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Building a Farm Team in a Down Economy

Building a Farm Team in a Down Economy

In a recent talk to Philadelphia executives, I explained how to build a “farm team” of strong potential employees. Farm team is a baseball term. Every major league baseball team has multiple minor league teams made up of players ready to be called up to the big leagues with little notice. In business, a farm team is your active list of strong performers who currently work for someone else but could be enticed to work for you if the offer is right. By taking the initiative to find and interview these people now, you build your own farm team of strong potential employees.

After the talk, a banker came up to me and said, “I am going to implement this farm team idea immediately. I get phone calls every day from job hunters, and I have been telling them that we are not hiring. Now I am going to tell them that we are not hiring right now, but I want to interview them anyway.”

Performance Principle: A bad economy is a great time to build your own farm team. In the midst of short-term pressures, take the time to interview and network. Here are some specific payoffs from building your own farm team right now:

1. Good people are available in bad times. Great performers shake loose in times like these. Now is the time to make connections with these people even if you don’t hire them immediately. Joel Spolsky in his book Smart & Gets Things Done estimates that one truly gifted computer programmer is worth at least five times as much as a competent programmer. The ratios may be slightly different in your business, but the principle holds fast across all companies and industries. If your interviewing yields just one terrific person, it is worth it.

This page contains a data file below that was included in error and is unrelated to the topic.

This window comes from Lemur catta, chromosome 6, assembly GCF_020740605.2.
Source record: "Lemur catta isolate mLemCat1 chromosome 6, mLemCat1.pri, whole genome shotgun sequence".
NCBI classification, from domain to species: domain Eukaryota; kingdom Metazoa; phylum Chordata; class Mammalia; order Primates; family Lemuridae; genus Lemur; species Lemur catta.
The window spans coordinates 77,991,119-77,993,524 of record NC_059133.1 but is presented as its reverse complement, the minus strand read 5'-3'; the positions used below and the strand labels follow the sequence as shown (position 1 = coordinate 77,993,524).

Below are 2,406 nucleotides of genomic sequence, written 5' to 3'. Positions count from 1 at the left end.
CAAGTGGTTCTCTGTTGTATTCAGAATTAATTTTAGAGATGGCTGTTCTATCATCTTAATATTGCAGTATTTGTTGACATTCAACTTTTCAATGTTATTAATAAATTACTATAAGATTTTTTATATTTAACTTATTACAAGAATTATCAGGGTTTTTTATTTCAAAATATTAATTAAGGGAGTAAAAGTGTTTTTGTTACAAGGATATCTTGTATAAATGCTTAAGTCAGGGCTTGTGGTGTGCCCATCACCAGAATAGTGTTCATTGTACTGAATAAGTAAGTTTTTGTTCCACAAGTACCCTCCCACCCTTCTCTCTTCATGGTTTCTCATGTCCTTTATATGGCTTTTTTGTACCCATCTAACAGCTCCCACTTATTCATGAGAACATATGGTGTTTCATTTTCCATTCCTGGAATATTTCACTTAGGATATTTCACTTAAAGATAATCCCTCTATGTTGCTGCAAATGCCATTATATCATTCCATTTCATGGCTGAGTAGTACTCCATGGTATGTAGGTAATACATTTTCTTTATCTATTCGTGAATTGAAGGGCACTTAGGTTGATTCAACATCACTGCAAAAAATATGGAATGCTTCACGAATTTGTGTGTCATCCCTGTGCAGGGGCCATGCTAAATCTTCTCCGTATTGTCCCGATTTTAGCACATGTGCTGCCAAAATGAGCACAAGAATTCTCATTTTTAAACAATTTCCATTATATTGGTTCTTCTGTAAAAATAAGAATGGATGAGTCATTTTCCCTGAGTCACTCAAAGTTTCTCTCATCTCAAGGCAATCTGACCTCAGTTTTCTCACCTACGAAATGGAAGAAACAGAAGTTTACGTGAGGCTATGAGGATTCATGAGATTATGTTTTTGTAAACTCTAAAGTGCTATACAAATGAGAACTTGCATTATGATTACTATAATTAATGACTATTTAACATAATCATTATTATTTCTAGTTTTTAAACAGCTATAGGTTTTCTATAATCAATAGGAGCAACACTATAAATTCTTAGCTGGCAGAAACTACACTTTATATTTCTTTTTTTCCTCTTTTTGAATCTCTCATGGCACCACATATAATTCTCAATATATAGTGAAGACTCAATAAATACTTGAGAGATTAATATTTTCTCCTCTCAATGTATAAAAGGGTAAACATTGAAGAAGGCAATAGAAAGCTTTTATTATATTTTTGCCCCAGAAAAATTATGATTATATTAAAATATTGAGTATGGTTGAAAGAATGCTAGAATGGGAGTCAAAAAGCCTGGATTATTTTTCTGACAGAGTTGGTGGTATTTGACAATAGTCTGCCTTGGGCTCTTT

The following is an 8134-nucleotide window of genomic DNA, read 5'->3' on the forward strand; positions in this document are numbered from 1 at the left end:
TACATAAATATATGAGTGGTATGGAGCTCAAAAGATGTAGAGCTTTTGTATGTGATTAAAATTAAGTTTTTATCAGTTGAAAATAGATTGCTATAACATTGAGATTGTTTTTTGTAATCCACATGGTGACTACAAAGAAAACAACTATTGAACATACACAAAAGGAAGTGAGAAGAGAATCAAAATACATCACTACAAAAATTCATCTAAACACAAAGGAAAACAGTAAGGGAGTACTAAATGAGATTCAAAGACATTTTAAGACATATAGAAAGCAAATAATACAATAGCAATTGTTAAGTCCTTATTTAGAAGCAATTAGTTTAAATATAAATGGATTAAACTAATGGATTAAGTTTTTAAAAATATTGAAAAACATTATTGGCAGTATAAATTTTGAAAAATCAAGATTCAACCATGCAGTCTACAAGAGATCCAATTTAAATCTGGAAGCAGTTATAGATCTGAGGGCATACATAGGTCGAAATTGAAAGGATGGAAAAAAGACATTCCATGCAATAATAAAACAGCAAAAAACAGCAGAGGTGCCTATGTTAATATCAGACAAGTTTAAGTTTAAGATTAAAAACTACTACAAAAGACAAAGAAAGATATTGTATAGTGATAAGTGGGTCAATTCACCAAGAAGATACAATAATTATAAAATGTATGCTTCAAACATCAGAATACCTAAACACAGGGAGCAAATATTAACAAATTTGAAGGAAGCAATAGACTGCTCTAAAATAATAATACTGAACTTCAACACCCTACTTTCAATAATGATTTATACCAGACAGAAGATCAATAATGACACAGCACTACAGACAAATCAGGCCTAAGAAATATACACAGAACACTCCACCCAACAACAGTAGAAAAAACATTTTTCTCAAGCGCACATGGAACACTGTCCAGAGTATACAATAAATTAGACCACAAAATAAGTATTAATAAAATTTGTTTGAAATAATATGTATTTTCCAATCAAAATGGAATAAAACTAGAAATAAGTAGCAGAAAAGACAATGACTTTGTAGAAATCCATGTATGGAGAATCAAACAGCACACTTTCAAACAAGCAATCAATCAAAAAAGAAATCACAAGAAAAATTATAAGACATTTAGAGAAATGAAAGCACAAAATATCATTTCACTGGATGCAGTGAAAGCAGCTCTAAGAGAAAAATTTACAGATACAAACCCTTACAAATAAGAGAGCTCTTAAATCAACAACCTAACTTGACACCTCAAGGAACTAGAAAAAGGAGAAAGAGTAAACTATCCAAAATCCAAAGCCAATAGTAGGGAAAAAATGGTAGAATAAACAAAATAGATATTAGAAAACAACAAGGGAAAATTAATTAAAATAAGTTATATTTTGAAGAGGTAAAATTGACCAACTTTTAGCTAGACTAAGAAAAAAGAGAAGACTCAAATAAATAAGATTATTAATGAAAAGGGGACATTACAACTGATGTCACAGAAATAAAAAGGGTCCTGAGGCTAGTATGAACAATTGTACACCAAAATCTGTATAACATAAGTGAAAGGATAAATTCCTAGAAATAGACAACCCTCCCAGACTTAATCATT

2. Interviewing does not necessarily mean hiring. You are not making a commitment to hire anyone; you are simply meeting with them for an initial interview. The only cost to you is your time, and the investment of time is worth it.

3. Build your own network. Every person you interview today is someone that you add to your own network. If you treat people with respect and stay in touch, that relationship may well be valuable whether or not you hire the person.

4. Market intelligence. Having a regular schedule of interviews keeps you apprised of what is going on in the marketplace. Building your farm team makes you more intelligent about your marketplace and better connected within it.

5. Confidence to deal with poor performers. One of the primary reasons that managers don’t confront poor performers is that they do not have anyone to take their place. If your executives and managers have active candidates who can fill positions in their departments, they will be more willing and able to deal quickly and directly with sub-par performance.

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